posted by edheil at 7:42 AM on October 16, 2013


Who's got time for anything other than grabbing black boxes of code from github?
posted by surplus at 7:57 AM on October 16, 2013 [2 favorites]


When I started my first real software job, I was horrified at the code base. I have since learned that most other code bases are much, much worse.
posted by scose at 7:58 AM on October 16, 2013 [6 favorites]


One programmer's technical debt is another programmer's job security.
posted by Foosnark at 8:03 AM on October 16, 2013 [10 favorites]


If the language supports first class functions, just put the function definitions in the big hash you're passing around and you're all set.
posted by wobh at 8:03 AM on October 16, 2013 [5 favorites]


Those who have not studied object oriented progamming are doomed to reinvent it, poorly.
posted by Dr Dracator at 8:06 AM on October 16, 2013 [1 favorite]


Version Control

sigh.
posted by mikelieman at 8:09 AM on October 16, 2013 [1 favorite]


It hurts just reading that.

I think it says something about the maturity of programming as a discipline that these kinds of errors are so commonplace. It's still a field trying to find its way.
posted by underflow at 8:17 AM on October 16, 2013 [1 favorite]


a huge Perl hash passed from sub to sub and modified by many of those subs

That's basically how global variables are implemented, though it's probably a little less efficient.
posted by frogmanjack at 8:43 AM on October 16, 2013


If someone ever writes a Devil's Dictionary for software development, this would be a decent start.
posted by Blazecock Pileon at 9:45 AM on October 16, 2013 [4 favorites]


There is a positive case for passing a hash as an arg to each function - it ensures that the functionality of the lib is reentrant. Even a single global var referenced in the code can prevent more than one library in the same app from using the same lib.
posted by idiopath at 10:03 AM on October 16, 2013 [1 favorite]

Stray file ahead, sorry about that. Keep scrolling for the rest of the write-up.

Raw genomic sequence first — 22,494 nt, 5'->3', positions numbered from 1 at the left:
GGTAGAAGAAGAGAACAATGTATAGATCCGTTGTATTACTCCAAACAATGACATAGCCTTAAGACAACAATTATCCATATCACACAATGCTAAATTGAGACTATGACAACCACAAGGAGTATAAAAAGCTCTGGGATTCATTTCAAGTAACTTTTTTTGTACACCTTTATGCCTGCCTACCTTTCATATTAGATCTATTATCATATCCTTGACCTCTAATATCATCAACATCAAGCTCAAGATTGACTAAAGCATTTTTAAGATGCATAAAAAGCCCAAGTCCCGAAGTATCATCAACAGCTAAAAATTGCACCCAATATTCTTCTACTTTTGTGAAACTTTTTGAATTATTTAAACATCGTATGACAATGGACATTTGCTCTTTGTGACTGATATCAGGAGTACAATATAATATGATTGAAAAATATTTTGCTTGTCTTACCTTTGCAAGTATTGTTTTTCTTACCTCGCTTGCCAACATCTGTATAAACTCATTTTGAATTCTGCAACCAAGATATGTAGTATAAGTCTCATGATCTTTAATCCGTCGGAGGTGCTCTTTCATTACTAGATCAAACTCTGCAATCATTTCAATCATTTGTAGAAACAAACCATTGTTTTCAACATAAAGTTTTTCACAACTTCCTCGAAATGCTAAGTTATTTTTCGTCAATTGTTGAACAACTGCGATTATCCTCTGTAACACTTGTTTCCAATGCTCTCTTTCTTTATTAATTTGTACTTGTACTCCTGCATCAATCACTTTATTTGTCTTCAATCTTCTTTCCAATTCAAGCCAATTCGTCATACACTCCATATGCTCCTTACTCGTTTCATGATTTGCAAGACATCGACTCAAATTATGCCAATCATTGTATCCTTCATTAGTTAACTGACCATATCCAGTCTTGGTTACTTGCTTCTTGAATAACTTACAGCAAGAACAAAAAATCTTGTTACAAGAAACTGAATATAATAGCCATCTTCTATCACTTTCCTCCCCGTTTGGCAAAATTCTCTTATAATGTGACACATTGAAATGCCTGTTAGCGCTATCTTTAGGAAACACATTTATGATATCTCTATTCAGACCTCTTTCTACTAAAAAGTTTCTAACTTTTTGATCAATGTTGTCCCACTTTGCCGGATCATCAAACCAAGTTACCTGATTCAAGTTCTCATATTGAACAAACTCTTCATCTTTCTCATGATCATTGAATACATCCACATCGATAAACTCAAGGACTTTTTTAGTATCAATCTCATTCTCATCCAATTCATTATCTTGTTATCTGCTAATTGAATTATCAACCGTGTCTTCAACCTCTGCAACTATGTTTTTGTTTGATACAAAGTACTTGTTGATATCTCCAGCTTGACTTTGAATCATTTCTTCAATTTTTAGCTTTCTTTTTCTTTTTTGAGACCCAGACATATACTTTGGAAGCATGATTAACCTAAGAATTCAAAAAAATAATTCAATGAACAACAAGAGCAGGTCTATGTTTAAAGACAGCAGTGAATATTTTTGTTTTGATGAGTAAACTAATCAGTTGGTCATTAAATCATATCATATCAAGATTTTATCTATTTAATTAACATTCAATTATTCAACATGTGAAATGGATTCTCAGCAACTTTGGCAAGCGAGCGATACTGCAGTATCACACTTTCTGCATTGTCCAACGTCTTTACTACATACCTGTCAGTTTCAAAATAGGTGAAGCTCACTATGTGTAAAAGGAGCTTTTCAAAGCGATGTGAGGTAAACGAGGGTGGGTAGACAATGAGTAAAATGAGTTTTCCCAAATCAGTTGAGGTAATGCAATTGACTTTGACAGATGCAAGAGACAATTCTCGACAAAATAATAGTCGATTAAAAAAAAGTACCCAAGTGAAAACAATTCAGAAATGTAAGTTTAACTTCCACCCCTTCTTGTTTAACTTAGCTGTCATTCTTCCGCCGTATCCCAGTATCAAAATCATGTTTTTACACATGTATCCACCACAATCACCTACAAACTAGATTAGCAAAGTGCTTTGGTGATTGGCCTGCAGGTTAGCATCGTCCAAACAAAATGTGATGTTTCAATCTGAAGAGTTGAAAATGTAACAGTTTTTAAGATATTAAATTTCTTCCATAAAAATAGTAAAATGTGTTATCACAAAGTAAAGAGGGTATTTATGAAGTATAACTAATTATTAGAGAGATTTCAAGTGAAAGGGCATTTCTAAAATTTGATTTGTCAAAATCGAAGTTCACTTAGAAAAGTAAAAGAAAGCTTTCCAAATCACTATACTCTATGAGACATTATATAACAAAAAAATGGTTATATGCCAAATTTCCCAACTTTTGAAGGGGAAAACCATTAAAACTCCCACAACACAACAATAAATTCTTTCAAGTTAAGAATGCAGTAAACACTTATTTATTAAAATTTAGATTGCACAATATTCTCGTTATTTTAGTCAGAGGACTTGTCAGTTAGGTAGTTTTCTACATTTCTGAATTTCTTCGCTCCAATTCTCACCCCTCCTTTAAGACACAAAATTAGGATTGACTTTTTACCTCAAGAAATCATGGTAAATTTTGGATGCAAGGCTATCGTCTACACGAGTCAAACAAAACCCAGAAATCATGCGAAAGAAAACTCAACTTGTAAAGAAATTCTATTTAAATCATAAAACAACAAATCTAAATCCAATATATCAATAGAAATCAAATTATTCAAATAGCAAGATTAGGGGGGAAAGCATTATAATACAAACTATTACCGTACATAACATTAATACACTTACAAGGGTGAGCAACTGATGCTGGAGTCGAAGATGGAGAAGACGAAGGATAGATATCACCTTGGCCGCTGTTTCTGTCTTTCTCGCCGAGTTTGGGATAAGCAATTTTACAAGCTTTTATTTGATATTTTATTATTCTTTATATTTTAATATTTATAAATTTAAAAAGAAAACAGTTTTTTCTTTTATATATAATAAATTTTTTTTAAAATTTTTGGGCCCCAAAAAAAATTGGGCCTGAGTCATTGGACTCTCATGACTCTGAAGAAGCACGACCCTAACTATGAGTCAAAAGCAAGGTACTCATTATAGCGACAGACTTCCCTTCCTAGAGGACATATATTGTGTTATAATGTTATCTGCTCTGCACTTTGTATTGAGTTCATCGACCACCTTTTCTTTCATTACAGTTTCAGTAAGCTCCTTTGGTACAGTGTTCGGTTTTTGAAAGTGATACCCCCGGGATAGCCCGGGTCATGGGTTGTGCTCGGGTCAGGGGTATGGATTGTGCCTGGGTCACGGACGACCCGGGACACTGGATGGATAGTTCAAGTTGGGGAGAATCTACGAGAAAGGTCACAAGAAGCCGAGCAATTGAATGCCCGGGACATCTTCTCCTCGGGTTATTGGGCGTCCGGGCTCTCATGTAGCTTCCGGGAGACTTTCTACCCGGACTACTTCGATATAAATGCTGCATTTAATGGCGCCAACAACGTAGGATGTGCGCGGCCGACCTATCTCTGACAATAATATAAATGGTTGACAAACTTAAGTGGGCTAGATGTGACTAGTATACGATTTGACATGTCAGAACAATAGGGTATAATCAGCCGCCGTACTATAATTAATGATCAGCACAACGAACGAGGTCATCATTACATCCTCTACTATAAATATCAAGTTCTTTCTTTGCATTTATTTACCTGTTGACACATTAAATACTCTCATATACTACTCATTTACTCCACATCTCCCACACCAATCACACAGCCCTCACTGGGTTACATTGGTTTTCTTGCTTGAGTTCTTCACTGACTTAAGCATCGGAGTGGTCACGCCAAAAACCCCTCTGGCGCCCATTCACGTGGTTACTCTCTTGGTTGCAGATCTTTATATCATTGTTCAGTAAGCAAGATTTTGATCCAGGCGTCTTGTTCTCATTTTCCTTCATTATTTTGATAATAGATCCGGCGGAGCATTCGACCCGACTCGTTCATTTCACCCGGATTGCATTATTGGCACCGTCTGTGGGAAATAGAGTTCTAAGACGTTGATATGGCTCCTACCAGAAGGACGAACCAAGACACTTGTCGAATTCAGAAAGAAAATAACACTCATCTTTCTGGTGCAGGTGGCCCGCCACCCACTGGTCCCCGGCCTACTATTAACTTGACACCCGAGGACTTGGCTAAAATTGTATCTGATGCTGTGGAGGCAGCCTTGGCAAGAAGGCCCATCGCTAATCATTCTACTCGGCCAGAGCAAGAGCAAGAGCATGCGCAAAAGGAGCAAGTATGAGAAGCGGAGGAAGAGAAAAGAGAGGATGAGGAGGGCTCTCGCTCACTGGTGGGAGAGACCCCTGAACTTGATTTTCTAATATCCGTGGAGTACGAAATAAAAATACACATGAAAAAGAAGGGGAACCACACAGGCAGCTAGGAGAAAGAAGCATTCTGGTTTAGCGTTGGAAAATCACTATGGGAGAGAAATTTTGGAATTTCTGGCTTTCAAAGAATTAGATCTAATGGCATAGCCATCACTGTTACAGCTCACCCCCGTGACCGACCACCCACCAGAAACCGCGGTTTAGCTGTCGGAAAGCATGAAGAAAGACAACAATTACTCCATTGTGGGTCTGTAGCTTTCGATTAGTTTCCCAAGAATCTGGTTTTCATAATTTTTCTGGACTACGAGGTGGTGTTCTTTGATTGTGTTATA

Those who learn Object Oriented programming are doomed to use inheritance the wrong way.
posted by idiopath at 10:04 AM on October 16, 2013 [2 favorites]


here is a positive case for passing a hash as an arg to each function - it ensures that the functionality of the lib is reentrant.

Pure functional languages do this by design - all state must be explicitly passed everywhere. It's an interesting approach, though sadly functional languages are not even on the radar in large parts of the Real World.
posted by Dr Dracator at 10:14 AM on October 16, 2013


Now that functional programming is seeing wider acceptance from everyday programmers, I wonder what anti-patterns will establish themselves. For my part as a (fairly green) Clojure programmer I can't think of many that I see right now, except for the very broad case of people just writing imperative code with s-expressions, or possibly the pattern of the monolithic let block (The God Let?) which is frequently an instance of the aforementioned secretly imperative solution.
posted by invitapriore at 10:40 AM on October 16, 2013 [3 favorites]


All Perl is functional. I mean EVERY subroutine or function returns SOMETHING, amirite?
posted by mikelieman at 10:46 AM on October 16, 2013


wobh: "If the language supports first class functions, just put the function definitions in the big hash you're passing around and you're all set."

Owie. OW OW OW OW OW!
posted by symbioid at 10:50 AM on October 16, 2013 [2 favorites]


underflow: I think it says something about the maturity of programming as a discipline that these kinds of errors are so commonplace. It's still a field trying to find its way.
Once I might have felt the same way, but now I wonder if it's just the nature of the beast.

In software, it's possible for a beginner with terrible habits to cobble together something useful, something that mainly works. In most business environments, that's all that's wanted.